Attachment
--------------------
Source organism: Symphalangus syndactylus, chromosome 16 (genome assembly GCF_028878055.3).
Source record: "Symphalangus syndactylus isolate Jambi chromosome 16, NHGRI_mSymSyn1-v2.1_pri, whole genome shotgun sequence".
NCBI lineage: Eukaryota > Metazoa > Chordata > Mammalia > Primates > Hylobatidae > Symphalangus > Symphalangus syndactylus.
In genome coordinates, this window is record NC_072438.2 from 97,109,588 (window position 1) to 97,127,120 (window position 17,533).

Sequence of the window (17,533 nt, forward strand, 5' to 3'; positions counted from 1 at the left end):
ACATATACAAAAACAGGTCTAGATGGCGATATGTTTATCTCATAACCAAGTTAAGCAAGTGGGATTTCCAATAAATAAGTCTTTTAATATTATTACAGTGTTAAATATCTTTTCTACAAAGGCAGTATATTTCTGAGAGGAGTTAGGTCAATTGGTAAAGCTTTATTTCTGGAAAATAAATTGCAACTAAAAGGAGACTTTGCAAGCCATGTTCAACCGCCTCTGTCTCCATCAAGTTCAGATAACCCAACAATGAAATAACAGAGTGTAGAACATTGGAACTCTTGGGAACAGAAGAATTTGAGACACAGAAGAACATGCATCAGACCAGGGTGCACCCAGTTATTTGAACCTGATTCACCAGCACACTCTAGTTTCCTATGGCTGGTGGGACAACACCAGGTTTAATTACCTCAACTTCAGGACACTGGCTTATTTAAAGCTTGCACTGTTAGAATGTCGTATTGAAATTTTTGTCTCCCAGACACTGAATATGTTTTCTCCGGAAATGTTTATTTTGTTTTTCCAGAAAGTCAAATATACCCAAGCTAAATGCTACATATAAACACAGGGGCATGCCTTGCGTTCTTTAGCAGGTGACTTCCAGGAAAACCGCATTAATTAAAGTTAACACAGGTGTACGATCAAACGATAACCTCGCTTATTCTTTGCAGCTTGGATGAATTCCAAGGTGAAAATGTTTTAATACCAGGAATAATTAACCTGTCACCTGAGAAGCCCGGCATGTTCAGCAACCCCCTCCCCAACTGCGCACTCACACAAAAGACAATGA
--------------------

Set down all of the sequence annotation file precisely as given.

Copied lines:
Source organism: Symphalangus syndactylus, chromosome 16 (genome assembly GCF_028878055.3).
Source record: "Symphalangus syndactylus isolate Jambi chromosome 16, NHGRI_mSymSyn1-v2.1_pri, whole genome shotgun sequence".
NCBI lineage: Eukaryota > Metazoa > Chordata > Mammalia > Primates > Hylobatidae > Symphalangus > Symphalangus syndactylus.
In genome coordinates, this window is record NC_072438.2 from 97,109,588 (window position 1) to 97,127,120 (window position 17,533).

Sequence of the window (17,533 nt, forward strand, 5' to 3'; positions counted from 1 at the left end):
ACATATACAAAAACAGGTCTAGATGGCGATATGTTTATCTCATAACCAAGTTAAGCAAGTGGGATTTCCAATAAATAAGTCTTTTAATATTATTACAGTGTTAAATATCTTTTCTACAAAGGCAGTATATTTCTGAGAGGAGTTAGGTCAATTGGTAAAGCTTTATTTCTGGAAAATAAATTGCAACTAAAAGGAGACTTTGCAAGCCATGTTCAACCGCCTCTGTCTCCATCAAGTTCAGATAACCCAACAATGAAATAACAGAGTGTAGAACATTGGAACTCTTGGGAACAGAAGAATTTGAGACACAGAAGAACATGCATCAGACCAGGGTGCACCCAGTTATTTGAACCTGATTCACCAGCACACTCTAGTTTCCTATGGCTGGTGGGACAACACCAGGTTTAATTACCTCAACTTCAGGACACTGGCTTATTTAAAGCTTGCACTGTTAGAATGTCGTATTGAAATTTTTGTCTCCCAGACACTGAATATGTTTTCTCCGGAAATGTTTATTTTGTTTTTCCAGAAAGTCAAATATACCCAAGCTAAATGCTACATATAAACACAGGGGCATGCCTTGCGTTCTTTAGCAGGTGACTTCCAGGAAAACCGCATTAATTAAAGTTAACACAGGTGTACGATCAAACGATAACCTCGCTTATTCTTTGCAGCTTGGATGAATTCCAAGGTGAAAATGTTTTAATACCAGGAATAATTAACCTGTCACCTGAGAAGCCCGGCATGTTCAGCAACCCCCTCCCCAACTGCGCACTCACACAAAAGACAATGA